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Moses’ Complaint pt. 2

Numbers 11:12, 14
“Did I conceive all this people? Did I give them birth, that you should say to me, ‘Carry them in your bosom, as a nurse carries a nursing child,’ to the land that you swore to give their fathers? … I am not able to carry this people alone; the burden is too heavy for me.”

Another significant thought to consider from Moses’ breakdown before God in Numbers 11 is the way mental and emotional fatigue can distort our noblest, most God-inspired relationships into an unbearable, unfair burden in our perception. If we let that tension build up for too long, without giving it over to the LORD, we can become like Cain of old. So embittered in spirit, so apathetic and cold toward family members, that we’d respond to God’s call to serve with these words: “Am I my brother’s keeper?”

Think of it, friend: is it of little consequence that Moses refers to his kin as if they are distinct from him? He doesn’t say, ‘the burden of my people,’ or ‘to the land that you swore to give our fathers,’ but ‘this people’ and ‘their fathers.’ That’s what burnout will do. In our rush of blood to the head, we can so easily wash our hands of familial duties, divorcing ‘Love thy Neighbor’ from ‘Love the LORD your God’ as if the two aren’t intertwined. But Moses knows he’s his brothers’ keeper. He knows he’s been set apart from birth. He isn’t oblivious to the fact that he’s literally the only son of Abraham who grew up as a prince in Egypt rather than as a slave, or that his life was spared while many of his brothers were massacred. He still remembers that fateful day when he saw an Egyptian soldier beating a Jewish slave and effectively made a choice of which people he belonged to. So, the contradiction in Moses’ mind here is that he thinks he’s bearing too much responsibility for his kin while, in fact, he’s bearing too little.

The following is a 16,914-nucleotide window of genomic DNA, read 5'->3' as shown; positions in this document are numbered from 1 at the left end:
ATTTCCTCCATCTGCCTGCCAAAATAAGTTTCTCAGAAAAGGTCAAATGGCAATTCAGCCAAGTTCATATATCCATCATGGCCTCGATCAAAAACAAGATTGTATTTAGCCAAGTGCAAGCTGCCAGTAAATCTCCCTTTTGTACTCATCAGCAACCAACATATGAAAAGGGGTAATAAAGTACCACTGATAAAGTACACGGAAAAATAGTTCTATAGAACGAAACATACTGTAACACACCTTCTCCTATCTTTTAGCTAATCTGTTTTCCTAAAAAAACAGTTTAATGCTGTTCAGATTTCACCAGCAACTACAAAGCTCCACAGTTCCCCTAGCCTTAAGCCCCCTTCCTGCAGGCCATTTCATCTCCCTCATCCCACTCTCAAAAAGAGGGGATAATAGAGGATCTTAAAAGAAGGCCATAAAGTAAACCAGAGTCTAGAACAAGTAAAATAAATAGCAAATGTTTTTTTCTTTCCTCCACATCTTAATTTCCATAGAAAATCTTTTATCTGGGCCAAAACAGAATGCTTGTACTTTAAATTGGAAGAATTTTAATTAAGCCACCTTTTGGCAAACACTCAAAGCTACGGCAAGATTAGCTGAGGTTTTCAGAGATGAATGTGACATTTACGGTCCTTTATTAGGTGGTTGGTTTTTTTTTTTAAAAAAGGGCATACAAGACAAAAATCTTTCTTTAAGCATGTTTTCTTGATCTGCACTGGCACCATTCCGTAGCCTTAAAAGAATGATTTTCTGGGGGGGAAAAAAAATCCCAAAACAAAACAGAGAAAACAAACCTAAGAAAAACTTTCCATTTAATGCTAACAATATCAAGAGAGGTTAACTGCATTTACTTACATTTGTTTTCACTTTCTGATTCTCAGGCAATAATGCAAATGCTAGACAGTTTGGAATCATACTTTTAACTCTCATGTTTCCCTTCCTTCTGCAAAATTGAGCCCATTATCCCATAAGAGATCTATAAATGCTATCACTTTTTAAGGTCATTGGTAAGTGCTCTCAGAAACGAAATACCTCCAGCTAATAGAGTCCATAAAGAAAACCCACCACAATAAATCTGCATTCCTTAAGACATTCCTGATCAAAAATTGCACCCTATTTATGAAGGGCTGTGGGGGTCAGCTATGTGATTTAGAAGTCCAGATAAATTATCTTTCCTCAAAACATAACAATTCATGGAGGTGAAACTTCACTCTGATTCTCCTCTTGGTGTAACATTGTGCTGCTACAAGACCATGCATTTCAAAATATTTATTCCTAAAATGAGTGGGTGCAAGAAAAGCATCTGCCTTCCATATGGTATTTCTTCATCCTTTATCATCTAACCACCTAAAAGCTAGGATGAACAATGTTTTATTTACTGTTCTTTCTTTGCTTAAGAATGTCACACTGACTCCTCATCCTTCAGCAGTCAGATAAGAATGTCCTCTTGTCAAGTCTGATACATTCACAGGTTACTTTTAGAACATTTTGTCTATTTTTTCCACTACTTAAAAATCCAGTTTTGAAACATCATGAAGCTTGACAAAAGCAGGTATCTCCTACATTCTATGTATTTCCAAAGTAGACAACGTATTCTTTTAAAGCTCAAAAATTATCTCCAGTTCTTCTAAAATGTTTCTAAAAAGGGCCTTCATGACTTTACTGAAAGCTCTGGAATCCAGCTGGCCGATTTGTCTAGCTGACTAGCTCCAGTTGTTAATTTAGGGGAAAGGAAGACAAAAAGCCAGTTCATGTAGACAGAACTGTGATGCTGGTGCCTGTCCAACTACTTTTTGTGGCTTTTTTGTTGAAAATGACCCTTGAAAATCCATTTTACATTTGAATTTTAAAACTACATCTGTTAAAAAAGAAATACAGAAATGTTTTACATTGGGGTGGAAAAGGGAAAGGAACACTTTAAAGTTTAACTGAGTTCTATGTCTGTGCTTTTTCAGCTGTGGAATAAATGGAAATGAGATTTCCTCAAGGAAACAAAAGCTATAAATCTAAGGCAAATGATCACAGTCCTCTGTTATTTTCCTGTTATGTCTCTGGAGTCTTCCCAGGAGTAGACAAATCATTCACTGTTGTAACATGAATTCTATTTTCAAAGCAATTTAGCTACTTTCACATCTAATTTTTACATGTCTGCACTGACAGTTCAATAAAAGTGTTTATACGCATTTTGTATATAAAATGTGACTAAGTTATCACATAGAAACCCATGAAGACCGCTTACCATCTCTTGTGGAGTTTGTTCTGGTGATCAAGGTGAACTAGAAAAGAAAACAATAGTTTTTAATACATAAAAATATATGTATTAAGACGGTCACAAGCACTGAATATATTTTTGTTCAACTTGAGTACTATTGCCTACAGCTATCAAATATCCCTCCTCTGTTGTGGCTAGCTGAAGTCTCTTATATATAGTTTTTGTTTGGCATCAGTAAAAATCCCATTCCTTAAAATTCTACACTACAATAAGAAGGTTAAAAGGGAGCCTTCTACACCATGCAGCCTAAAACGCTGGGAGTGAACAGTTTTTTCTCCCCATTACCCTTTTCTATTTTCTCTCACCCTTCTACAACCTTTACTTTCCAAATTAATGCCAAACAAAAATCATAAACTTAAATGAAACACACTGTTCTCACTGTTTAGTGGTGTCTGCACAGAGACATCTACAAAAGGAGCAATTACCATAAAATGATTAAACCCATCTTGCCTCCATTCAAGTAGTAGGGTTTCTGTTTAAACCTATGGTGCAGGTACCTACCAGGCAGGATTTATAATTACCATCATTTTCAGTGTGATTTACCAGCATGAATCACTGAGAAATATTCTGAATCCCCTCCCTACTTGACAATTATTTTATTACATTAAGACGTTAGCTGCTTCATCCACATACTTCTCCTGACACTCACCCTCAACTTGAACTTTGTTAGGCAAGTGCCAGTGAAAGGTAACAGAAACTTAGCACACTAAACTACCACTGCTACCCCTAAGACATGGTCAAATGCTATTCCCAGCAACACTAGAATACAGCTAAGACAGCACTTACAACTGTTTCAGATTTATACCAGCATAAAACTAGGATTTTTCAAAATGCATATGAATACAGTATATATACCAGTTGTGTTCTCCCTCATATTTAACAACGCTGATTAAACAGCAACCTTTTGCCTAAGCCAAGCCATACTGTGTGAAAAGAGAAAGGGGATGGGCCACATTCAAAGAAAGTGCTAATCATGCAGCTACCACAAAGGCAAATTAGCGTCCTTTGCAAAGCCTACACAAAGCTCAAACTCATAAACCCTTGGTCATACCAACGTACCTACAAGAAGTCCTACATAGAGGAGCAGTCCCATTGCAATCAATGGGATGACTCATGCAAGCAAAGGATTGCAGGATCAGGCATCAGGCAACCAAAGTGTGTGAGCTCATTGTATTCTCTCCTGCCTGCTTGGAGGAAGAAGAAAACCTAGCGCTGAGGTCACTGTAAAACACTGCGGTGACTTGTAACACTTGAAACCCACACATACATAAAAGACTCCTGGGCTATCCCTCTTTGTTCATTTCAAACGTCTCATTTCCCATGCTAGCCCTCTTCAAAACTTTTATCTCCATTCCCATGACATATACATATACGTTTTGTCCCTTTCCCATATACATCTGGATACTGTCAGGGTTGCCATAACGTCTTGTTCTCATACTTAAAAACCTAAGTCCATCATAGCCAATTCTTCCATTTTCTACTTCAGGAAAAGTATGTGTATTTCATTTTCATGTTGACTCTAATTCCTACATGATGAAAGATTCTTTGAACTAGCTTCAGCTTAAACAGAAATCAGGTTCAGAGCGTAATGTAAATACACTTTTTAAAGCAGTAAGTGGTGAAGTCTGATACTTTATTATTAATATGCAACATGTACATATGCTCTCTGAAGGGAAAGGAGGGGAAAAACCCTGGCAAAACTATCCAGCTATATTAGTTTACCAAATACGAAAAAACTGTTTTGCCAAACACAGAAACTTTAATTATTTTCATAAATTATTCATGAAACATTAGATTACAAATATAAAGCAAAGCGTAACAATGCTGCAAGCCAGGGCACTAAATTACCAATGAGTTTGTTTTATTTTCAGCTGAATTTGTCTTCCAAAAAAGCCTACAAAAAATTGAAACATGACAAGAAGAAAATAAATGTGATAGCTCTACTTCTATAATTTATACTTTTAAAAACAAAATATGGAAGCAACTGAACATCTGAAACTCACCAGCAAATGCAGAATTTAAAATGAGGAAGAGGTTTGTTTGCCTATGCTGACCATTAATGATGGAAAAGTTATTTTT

Resolve to be your brothers’ keeper today, friend! And remember: even as shepherds, we’re just wandering sheep ourselves. Even as parents and grandparents and great-grandparents, we’re just needy children in the hands of a Shepherd-King Who—wonder of wonders—calls us brothers!